Remembering Kepler

Yesterday I was listening to This American Life.  I have not finished listening to the episode because one of the first thing Ira Glass said was, “…it involves two scientists, one you have definitely heard of, Galileo, the other you may not know, you may just vaguely recall, he is one of the iconic figures of early astronomy, Johannes Kepler…”

That was all I heard before I paused the show, and ran to find Joey and ask if he thought that a large population of people who were unaware of Kepler’s contributions to astronomy and physics actually exists.  Joey agreed with Ira, that many people might not know Kepler, and even if they recognized his name, they might not recall what he did.  It seems I live in a special, magical world where conversations about Johannes Kepler, Tycho Brahe, Fermat, and other great thinkers are almost as common as conversations about the TV show we are watching (Once Upon a Time), or the YouTube video we are obsessed with (Gangnam Style).

I am deeply saddened by the idea that a person who contributed so much to our understanding of physics and astronomy is not better remembered.  So, at least in my small corner of the internet, I hope to correct the situation.

Here is what I remember of Kepler. Johannes Kepler was a German (although Germany was not yet a unified country) astronomer and mathematician who was born in the latter half of the 16th century.  He was a contemporary with Tycho Brahe and Galileo Galilei.  Kepler was also an astrologer, and he looked for a higher meaning or divine structure to the organization of the solar system.  Kepler developed a model of the solar system based on the Platonic solids.  This work led to a correspondence with Tycho Brahe, and eventually the two men worked together.  Brahe had much more accurate data about the position of the planets, based on his meticulous observations.  Brahe advised Kepler, and with this support and further observations of the orbit of Mars, Kepler devised his first law of planetary motion: The orbits of the planets are ellipses, with the sun at one of the foci (pardon the paraphrase, I am doing this from memory).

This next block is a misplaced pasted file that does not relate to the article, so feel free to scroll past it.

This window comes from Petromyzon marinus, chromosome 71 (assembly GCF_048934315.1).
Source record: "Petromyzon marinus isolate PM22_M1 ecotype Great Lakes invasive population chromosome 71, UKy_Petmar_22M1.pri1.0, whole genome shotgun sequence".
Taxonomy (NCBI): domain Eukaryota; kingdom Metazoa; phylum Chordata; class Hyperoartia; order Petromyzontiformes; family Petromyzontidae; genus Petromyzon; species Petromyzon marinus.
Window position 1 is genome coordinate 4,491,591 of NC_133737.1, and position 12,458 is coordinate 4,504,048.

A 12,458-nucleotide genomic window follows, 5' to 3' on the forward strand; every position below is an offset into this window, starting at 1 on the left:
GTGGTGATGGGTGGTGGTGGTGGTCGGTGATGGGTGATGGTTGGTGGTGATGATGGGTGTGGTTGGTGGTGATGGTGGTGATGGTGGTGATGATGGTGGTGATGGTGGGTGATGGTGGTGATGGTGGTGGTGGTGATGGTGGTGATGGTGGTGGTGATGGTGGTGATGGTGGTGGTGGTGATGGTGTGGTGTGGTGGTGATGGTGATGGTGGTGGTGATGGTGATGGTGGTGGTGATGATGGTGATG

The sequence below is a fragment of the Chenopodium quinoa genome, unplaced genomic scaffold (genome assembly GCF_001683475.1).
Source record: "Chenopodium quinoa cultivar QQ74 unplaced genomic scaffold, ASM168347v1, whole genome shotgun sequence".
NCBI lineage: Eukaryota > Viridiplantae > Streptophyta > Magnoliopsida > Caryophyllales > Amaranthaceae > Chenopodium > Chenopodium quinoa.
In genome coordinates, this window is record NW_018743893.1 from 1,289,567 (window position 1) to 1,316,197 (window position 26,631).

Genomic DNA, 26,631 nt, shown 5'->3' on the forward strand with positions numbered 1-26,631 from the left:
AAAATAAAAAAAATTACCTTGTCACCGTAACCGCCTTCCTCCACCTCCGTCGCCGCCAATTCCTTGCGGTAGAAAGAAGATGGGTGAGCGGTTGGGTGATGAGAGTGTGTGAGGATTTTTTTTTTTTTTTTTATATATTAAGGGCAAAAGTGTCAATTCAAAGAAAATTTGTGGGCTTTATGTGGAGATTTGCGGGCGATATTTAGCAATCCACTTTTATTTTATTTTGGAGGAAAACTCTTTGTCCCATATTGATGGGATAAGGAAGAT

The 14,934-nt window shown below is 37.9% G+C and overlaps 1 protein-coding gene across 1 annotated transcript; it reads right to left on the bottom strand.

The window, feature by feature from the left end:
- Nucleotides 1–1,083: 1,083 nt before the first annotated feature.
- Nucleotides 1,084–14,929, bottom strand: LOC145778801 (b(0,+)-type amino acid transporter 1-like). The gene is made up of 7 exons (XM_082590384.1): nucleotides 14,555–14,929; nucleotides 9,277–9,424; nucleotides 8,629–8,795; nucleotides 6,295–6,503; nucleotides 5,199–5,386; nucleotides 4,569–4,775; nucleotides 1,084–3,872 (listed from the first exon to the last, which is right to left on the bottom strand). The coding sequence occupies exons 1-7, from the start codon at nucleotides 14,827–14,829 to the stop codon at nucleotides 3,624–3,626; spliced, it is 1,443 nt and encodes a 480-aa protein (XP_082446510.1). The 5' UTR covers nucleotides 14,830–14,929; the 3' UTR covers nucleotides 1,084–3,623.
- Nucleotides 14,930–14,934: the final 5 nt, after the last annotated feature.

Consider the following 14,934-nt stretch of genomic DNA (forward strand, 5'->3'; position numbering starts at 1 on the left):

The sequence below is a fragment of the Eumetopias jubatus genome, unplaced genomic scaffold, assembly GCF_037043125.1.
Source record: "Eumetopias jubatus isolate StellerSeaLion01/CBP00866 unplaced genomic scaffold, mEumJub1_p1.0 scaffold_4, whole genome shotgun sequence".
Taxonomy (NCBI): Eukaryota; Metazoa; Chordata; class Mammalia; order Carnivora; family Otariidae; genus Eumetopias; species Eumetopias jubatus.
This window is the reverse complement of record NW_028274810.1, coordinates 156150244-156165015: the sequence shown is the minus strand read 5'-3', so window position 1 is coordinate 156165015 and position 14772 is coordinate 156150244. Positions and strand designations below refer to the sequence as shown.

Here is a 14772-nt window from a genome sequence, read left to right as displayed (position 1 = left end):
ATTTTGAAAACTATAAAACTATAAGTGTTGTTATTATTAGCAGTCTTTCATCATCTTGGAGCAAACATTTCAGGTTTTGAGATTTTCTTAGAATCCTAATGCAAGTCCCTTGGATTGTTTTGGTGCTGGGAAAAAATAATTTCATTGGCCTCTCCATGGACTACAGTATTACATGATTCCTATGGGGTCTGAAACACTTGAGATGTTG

Kepler also developed two other planetary laws (you will have to check out the wiki article for the details of these.  They are more math-y, and I cannot recite them from memory).  Kepler’s three laws of planetary motion are still understood to be correct.  Kepler’s laws of planetary motion were later explained and supported by Isaac Newton’s laws of motion and theory of [universal] gravity.

Kepler developed a theory about lunar motion, and was able to measure lunar eclipses.

Kepler also worked with optics.  He was interested in understanding the strange light and shadows surrounding eclipses, and would up studying atmospheric refraction, as well as the optics of the human eye.  Kepler corresponded with Galileo, and set out to describe how the convex and concave lenses worked together to create Galileo’s telescope.  Kepler later created his own variant of the telescope which has higher magnification than Galileo’s.

Well, that is what I remember about Kepler.  Given the premise that many people do not know Kepler, I am guessing I did not learn about him in school.  My thought is that my association with people who are interested in math and physics have exposed me to this information about Kepler.  Tycho Brahe is my favorite astronomer (please tell me other people have favorite astronomers), and I know that I gained some of my knowledge about Kepler through reading about Brahe.  I know no one who knows me is shocked to discover that my memory has held onto random information that drifted through my environment.

What I have written here is based on my recollections.  I have checked my work against the interwebs, and it seems my memory was pretty good, although I missed much of the more nuanced bits of the math involved.  If you are interested in reading more about Johannes Kepler, check out the wikipedia article about him.  It is quite thorough, and has a great list of references and sources.